I did find in 1925, where he was authorized to inspect and receive lumber for the West Fork Bridge, by the County Commissioners. His obituary stated he retired from public life in 1930. John belonged to the Flint Creek Lodge No. 11 A.F. & A.M.; Hope Chapter of the Royal Arch Masons; Pearl Chapter of the Eastern Star and the Woodsmen of the World. He was also a member of the Philipsburg Band. 

John died at the family home after a lingering illness on June 12, 1934 and his funeral was conducted on June 14, with Pallbearers being: His four sons: Robert, J. Walter, Edward and Harold and his two son-in-laws Frank Conley and Theodore Saurer (16). His brother Herman was residing in San Diego, California at the time of John’s death.

I found where Mr. and Mrs. Herman Kaiser’s eldest son Clifford, was ill with typhoid fever. The young man was taken down about two weeks ago. His fever is quite high at times but he is holding his own and is expected to recover rapidly after the disease has run its course, which usually is from three to four weeks. This is the first case of Typhoid Fever reported in Philipsburg in several years (17).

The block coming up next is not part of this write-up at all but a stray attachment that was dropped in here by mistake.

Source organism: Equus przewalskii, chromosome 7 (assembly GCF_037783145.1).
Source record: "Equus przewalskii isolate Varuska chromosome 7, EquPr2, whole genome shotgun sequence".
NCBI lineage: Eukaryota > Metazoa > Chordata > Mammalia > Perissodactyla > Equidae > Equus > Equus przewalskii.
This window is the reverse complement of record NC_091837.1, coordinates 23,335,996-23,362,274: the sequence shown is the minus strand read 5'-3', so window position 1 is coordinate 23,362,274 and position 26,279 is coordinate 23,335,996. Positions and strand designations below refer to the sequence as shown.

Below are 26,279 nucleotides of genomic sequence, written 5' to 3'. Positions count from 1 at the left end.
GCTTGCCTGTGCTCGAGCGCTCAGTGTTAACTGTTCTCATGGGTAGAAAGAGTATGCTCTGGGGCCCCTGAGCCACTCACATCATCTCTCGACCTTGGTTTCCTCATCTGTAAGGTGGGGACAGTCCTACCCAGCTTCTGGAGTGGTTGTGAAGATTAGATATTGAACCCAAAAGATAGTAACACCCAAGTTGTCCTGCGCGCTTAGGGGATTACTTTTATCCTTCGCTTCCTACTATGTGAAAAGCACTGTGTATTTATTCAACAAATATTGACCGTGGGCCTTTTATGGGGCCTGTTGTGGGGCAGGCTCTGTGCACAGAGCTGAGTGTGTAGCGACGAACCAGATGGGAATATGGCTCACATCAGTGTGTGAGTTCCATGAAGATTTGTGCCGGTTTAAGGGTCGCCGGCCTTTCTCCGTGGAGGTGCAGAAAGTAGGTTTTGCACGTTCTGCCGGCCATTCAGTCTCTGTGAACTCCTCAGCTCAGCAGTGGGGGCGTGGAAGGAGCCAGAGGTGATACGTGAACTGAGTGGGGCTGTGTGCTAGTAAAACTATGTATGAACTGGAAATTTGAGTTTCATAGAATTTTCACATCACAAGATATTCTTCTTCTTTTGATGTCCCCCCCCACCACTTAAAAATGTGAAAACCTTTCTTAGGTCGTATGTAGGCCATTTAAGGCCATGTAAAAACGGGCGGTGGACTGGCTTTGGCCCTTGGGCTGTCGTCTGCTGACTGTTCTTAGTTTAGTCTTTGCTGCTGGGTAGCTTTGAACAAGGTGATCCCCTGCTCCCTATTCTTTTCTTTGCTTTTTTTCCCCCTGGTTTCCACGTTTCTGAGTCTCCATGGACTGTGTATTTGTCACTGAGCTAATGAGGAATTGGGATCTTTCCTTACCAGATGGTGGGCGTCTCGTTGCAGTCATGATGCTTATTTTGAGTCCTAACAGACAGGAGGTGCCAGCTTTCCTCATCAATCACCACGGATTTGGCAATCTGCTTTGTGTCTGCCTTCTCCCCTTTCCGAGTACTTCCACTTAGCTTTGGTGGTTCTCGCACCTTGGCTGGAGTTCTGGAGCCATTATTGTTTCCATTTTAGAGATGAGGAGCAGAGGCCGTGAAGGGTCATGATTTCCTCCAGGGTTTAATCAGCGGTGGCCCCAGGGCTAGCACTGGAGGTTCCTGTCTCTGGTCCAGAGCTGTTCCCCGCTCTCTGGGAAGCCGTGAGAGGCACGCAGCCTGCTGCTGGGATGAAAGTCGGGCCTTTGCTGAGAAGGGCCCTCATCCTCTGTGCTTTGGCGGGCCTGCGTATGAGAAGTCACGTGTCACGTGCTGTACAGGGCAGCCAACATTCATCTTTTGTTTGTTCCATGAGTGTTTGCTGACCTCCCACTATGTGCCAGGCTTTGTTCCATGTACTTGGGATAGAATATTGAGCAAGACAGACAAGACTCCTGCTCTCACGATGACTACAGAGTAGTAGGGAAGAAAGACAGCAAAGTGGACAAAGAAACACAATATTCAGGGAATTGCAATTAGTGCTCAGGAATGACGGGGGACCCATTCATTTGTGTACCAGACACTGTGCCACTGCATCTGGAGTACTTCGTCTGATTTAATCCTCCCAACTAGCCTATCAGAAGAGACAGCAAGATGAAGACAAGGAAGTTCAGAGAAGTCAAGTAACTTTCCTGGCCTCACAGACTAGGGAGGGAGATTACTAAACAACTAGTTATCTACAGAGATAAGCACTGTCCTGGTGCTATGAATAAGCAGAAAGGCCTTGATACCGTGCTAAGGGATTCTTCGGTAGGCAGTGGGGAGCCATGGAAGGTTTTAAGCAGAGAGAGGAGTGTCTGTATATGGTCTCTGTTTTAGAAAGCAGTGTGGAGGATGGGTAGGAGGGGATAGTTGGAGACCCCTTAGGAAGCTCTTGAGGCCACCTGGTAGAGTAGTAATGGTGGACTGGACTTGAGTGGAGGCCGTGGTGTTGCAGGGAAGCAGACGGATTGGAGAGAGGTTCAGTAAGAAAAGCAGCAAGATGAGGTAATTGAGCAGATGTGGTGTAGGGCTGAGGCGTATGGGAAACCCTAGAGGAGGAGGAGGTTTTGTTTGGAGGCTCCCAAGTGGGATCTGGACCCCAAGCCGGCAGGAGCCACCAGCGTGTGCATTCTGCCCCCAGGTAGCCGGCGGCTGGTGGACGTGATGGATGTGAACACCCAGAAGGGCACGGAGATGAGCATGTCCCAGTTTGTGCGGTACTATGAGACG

There were no other articles about his illness and there is no record of his burial in the Philipsburg cemetery. Research also identified news articles where: 
Herman Kaiser at one time had a company partly organized to operate placer mines in Stony Creek and located about forty claims along its course. The project at that time called for a drain tunnel by means of which the water was to be drawn from bedrock so that shafts could be sunk and mining carried on by means of drifting along bedrock. The tunnel was to start at a low point north of the Wyman place and pointing south, cut through the hogback or ridge extending down to the Wyman house, and into the channel of Stony Creek. For one reason or other the project was abandoned, principally on account of shortage of funds (18).
 Herman was registered to vote on April 28, 1894, and his age is listed as thirty three, with the statement: Born in California, according to the Granite County Voting records.